Debate on whether Iqbal was religiously driven

Published: July 12, 2012
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Iqbal firmly believed that out of human spirituality, material action could take place, but he also argued that material change was only possible through material action, which had to be informed from in-depth studies of sociopolitical issues, not just religion.

Iqbal firmly believed that out of human spirituality, material action could take place, but he also argued that material change was only possible through material action, which had to be informed from in-depth studies of sociopolitical issues, not just religion.

ISLAMABAD: 

During a lecture by author Salahuddin Darvesh titled “Fikre Iqbal ka Almia” (The Tragedy of Iqbal’s poetry), a heated debate broke out on whether Iqbal’s poetry was religiously driven.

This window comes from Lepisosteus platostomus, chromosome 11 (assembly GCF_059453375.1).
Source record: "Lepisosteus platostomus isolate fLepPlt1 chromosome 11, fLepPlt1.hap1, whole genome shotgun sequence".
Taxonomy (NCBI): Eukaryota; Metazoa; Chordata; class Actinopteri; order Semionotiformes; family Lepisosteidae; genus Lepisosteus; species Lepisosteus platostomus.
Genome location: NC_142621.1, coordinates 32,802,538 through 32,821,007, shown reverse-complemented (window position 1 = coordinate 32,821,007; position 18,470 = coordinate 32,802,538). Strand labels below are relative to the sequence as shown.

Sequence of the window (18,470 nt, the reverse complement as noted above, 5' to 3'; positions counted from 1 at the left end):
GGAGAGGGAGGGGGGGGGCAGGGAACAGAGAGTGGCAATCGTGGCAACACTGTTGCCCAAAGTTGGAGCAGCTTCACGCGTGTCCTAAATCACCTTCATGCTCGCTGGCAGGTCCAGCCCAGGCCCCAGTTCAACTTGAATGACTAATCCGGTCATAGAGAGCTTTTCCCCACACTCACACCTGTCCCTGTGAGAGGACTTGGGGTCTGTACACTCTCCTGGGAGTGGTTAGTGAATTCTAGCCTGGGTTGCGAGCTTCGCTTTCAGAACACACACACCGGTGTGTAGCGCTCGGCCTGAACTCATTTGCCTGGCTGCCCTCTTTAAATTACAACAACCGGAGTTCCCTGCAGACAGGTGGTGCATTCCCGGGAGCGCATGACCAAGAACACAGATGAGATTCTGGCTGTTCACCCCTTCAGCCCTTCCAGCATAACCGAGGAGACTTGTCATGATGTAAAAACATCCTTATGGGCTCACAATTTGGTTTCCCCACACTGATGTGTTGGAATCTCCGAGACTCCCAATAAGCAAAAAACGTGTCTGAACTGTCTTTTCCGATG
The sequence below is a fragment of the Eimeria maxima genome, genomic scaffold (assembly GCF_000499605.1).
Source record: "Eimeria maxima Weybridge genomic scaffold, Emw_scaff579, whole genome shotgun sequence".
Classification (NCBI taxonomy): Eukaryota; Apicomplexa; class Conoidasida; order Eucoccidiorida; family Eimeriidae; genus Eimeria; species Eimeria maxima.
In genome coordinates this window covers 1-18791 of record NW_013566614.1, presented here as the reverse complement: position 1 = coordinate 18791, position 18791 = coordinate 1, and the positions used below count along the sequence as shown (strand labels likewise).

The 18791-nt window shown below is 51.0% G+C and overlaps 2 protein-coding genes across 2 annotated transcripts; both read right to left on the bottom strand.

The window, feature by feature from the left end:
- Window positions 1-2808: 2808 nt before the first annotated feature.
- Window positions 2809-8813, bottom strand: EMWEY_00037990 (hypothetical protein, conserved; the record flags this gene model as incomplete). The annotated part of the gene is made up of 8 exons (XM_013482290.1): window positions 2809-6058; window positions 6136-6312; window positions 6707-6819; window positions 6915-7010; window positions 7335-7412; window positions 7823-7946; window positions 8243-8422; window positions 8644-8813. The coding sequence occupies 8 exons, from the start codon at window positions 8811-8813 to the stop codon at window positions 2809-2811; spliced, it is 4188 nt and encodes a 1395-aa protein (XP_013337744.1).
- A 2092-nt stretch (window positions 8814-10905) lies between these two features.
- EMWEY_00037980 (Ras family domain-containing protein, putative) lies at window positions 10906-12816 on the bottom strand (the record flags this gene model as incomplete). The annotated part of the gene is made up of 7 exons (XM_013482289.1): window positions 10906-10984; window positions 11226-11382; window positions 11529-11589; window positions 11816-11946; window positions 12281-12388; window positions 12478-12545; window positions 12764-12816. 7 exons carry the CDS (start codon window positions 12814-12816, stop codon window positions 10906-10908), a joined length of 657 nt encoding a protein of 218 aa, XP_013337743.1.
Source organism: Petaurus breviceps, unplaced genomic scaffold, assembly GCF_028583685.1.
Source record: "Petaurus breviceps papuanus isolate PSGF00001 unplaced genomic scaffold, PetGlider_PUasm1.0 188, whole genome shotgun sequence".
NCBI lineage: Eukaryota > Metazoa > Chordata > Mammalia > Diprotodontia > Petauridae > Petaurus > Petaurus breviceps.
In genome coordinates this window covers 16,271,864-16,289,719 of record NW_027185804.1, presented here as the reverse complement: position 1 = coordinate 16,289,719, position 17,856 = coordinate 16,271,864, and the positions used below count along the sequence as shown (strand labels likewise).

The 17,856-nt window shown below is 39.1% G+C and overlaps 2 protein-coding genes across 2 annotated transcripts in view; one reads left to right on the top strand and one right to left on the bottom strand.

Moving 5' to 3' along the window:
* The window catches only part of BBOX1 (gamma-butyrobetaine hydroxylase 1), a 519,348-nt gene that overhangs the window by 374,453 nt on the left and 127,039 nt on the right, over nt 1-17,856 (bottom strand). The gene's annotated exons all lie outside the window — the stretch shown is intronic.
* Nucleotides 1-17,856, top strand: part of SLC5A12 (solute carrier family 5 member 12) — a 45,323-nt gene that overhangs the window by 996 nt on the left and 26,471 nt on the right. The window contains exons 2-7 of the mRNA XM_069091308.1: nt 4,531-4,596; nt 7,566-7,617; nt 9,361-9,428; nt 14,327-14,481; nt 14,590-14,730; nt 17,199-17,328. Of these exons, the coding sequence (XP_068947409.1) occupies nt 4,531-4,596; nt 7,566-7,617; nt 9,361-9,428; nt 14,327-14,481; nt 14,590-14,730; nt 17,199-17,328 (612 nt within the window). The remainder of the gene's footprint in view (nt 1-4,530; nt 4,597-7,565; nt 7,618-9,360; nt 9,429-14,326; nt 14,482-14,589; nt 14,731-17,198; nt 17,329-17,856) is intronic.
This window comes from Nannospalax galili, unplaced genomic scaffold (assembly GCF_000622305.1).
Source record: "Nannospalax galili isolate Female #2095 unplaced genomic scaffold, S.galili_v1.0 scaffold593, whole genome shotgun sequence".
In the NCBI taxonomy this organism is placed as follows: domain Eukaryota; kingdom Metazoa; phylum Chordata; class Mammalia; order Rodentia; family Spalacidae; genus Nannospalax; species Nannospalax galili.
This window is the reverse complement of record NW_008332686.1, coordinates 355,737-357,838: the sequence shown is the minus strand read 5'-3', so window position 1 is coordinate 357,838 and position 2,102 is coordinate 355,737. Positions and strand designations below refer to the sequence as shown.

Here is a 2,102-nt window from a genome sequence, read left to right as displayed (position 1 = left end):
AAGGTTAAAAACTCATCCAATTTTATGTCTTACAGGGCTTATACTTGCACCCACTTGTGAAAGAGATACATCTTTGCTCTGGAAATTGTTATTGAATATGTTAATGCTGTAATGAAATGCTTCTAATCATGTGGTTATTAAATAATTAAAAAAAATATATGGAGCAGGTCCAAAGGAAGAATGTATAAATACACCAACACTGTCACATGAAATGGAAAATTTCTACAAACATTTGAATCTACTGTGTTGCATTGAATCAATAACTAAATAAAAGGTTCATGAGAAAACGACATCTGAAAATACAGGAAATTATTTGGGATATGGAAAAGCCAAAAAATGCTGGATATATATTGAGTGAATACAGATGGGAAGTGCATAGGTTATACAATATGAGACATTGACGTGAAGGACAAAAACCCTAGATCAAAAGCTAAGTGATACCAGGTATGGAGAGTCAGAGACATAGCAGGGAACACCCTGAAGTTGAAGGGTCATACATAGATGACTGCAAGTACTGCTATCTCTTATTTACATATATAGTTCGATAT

The focus of the lecture, organised by the Islamabad Cultural Forum, was whether the poet’s works imparted messages of passivity to Muslims or if he used Islam as an identifying tool so his readers could strive to  bring change in their lives and the promised land – Pakistan.

Darvesh’s stance was the former, as he posited that in contrast to other thinkers and poets of the time from around the world who used scientific and sociopolitical inquiry, Iqbal’s premise was based on Islamic ideology.

Darvesh argued that this focus on theology instead of inquiry set the Pakistani community back as it hindered theoretical progress.

“Even now, instead of developing our own thought processes and disciplines, we have to import them because we didn’t develop our analytical base before partition or after,” he added.